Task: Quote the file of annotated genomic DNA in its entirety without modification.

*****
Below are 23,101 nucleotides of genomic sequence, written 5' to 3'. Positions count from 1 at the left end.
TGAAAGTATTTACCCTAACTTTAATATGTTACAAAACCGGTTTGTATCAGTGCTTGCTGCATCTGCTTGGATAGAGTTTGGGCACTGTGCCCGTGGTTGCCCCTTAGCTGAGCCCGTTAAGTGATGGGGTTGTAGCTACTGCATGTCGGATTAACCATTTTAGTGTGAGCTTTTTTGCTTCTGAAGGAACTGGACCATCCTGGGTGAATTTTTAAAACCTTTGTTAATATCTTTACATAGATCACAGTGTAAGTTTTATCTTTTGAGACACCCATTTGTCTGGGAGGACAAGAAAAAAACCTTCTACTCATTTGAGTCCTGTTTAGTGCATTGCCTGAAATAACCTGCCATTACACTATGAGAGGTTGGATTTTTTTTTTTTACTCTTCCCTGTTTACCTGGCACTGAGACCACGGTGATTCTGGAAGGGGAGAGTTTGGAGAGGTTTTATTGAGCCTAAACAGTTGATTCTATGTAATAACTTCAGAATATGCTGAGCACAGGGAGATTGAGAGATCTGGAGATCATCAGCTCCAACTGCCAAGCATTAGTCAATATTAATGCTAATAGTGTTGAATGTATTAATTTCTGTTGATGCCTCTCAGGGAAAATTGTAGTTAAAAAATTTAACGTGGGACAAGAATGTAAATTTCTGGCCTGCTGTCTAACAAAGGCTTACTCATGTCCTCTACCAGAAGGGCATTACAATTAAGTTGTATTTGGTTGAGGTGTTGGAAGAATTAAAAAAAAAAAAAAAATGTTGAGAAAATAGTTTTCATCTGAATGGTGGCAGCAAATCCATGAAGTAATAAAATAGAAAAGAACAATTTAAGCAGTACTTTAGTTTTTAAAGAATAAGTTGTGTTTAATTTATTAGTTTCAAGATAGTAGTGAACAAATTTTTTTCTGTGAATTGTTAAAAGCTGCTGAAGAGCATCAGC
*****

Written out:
Below are 23,101 nucleotides of genomic sequence, written 5' to 3'. Positions count from 1 at the left end.
TGAAAGTATTTACCCTAACTTTAATATGTTACAAAACCGGTTTGTATCAGTGCTTGCTGCATCTGCTTGGATAGAGTTTGGGCACTGTGCCCGTGGTTGCCCCTTAGCTGAGCCCGTTAAGTGATGGGGTTGTAGCTACTGCATGTCGGATTAACCATTTTAGTGTGAGCTTTTTTGCTTCTGAAGGAACTGGACCATCCTGGGTGAATTTTTAAAACCTTTGTTAATATCTTTACATAGATCACAGTGTAAGTTTTATCTTTTGAGACACCCATTTGTCTGGGAGGACAAGAAAAAAACCTTCTACTCATTTGAGTCCTGTTTAGTGCATTGCCTGAAATAACCTGCCATTACACTATGAGAGGTTGGATTTTTTTTTTTTACTCTTCCCTGTTTACCTGGCACTGAGACCACGGTGATTCTGGAAGGGGAGAGTTTGGAGAGGTTTTATTGAGCCTAAACAGTTGATTCTATGTAATAACTTCAGAATATGCTGAGCACAGGGAGATTGAGAGATCTGGAGATCATCAGCTCCAACTGCCAAGCATTAGTCAATATTAATGCTAATAGTGTTGAATGTATTAATTTCTGTTGATGCCTCTCAGGGAAAATTGTAGTTAAAAAATTTAACGTGGGACAAGAATGTAAATTTCTGGCCTGCTGTCTAACAAAGGCTTACTCATGTCCTCTACCAGAAGGGCATTACAATTAAGTTGTATTTGGTTGAGGTGTTGGAAGAATTAAAAAAAAAAAAAAAATGTTGAGAAAATAGTTTTCATCTGAATGGTGGCAGCAAATCCATGAAGTAATAAAATAGAAAAGAACAATTTAAGCAGTACTTTAGTTTTTAAAGAATAAGTTGTGTTTAATTTATTAGTTTCAAGATAGTAGTGAACAAATTTTTTTCTGTGAATTGTTAAAAGCTGCTGAAGAGCATCAGC